6. I fell in love with pop country music. I still don’t love the old twangy stuff, but I sure do love the tempo, sound and lyrics of many newer artists, especially the male artists and bands, whose music sounds less produced. For those who love to hate country, I’ll say this: music is one of life’s greatest joys and embracing different genres can only bring you mo’ joy. Don’t gyp yourself out of something you might like because of your prejudices. Music continues to be an immediate mood enhancer for me, and I’m happy to be listening to more of it, in general, since moving.
7. I threw down in another CrossFit Open, and finished in the top third worldwide and in the country, able to complete every workout as prescribed instead of scaling for the first time since 2014. I admit, I felt a tad badassy. That said, when CrossFit added a second Open competition in October, I was not physically well enough to compete and not even that interested in doing so. Sometimes you’re hot—and sometimes you’re not!
8. Family dynamics continue to have its ups and downs. Through talking with a couple of close friends in one debilitating moment, I realized these dynamics persist for many (we just often aren’t aware), and it took much of the strife and burden away. I also am cognizant other relationships fill those needs, meaning I have brothers and sisters from other mothers, so to speak. Whether related or not, I value and treasure the interactions that aren’t laden with all the history, mystery, drama, intricacies, disappointments and misunderstandings the way our relational kind can be. In short: throw all the rules and expectations out the window and feel free to create your own “family” with your band of misfits if the one you’re born/married into ain’t cutting it.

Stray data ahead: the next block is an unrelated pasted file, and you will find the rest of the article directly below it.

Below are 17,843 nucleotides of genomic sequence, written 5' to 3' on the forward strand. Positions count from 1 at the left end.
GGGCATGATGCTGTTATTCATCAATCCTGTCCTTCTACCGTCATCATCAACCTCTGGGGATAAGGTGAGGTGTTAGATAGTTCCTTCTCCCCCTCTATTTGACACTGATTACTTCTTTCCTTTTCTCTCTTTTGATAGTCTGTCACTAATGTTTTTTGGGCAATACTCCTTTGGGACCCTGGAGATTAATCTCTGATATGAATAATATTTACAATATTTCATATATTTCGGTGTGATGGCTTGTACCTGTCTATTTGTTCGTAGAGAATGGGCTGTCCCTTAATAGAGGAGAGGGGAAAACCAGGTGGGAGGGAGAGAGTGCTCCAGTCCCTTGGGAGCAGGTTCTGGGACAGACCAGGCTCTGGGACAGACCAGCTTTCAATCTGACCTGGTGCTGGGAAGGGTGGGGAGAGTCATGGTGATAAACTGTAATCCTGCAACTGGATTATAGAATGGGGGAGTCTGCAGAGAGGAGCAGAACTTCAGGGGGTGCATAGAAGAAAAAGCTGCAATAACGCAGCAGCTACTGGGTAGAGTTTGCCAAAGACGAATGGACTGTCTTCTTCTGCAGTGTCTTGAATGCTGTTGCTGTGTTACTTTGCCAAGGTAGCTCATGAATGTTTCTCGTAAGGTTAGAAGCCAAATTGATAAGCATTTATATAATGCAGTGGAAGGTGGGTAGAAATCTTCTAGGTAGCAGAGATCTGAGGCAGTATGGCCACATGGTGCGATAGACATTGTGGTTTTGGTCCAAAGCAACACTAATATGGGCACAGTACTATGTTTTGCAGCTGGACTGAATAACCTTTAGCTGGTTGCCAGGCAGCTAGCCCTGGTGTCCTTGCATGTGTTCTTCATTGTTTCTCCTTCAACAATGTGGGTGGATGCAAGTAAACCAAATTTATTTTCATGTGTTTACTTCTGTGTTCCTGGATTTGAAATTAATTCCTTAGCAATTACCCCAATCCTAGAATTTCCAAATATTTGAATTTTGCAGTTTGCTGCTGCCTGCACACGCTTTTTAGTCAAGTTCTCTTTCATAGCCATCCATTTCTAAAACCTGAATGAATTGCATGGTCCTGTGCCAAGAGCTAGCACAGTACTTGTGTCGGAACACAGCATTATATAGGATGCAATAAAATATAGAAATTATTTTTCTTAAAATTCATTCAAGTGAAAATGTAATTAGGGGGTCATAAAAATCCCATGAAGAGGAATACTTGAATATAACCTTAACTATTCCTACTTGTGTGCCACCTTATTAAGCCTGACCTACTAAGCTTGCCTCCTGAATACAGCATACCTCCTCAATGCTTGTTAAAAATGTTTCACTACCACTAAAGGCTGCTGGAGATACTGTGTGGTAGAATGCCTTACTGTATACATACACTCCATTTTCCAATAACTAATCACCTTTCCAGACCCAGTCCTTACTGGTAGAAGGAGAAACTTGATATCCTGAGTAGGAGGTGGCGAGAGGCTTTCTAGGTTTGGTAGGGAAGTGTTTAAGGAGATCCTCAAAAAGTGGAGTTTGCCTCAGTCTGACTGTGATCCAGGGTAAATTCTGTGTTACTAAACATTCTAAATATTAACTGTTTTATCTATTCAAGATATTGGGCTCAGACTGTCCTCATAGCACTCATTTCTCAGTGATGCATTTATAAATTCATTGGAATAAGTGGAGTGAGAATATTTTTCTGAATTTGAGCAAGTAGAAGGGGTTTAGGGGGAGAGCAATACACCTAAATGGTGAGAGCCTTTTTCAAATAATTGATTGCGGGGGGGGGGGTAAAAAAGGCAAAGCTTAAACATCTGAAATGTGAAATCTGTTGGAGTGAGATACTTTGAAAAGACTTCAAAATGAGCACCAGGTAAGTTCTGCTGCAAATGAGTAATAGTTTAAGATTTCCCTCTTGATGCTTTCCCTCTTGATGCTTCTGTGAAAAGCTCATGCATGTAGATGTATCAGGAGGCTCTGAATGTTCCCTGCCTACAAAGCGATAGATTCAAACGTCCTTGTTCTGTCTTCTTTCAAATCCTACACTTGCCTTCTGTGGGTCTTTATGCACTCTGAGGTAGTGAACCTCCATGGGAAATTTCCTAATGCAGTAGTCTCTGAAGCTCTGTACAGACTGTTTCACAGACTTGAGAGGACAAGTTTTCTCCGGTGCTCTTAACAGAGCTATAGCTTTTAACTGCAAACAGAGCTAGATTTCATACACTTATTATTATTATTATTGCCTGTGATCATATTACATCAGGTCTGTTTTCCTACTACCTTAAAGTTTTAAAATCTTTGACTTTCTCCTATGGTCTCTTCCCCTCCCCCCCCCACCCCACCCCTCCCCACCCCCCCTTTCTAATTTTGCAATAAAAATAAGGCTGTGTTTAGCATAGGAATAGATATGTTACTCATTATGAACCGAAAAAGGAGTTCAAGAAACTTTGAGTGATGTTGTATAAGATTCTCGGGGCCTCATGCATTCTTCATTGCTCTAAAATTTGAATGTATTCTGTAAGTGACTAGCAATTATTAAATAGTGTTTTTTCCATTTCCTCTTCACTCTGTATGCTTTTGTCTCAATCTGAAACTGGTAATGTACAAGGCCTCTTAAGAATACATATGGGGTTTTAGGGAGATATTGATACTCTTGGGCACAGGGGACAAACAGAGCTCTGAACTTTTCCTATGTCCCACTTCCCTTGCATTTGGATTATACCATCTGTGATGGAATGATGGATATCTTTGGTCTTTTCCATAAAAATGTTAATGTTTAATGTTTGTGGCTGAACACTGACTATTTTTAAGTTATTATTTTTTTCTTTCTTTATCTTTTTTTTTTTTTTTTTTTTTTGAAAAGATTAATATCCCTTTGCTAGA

9. After my husband regaled us with a story about a carving of Adam and Eve created by his great grandfather Henry Bernhardt (once profiled in Life magazine for his eccentric art), I decide to research the man. I quickly discovered one of his relief carvings on Sotheby’s was about to go up for auction for a hefty sum—and it looked very much like the item my husband told his very tale about. Said artwork had gone missing in his youth during a cross-country move (was it stolen? Lost in the move? Destroyed accidentally? Alas, anyone who would know was deceased). It was a pretty thrilling couple of weeks as I investigated the whole thing and learned about his great-grandfather. In the end, the provenance suggested there was more than one relief carving depicting the Garden of Eden. We do wonder where the other may reside, as well as any other art Henry created. I was soberly reminded that once enough family has passed on, much of this type of thing (original art, photographs, letters, etc.) are likely discarded. It seems like such a tragedy. We are fortunate to have a few pieces carved by his great-grandfather. As for the story? In his youth, my husband charged his friends to glimpse the “anatomically correct” carving—until his mother got wind of it!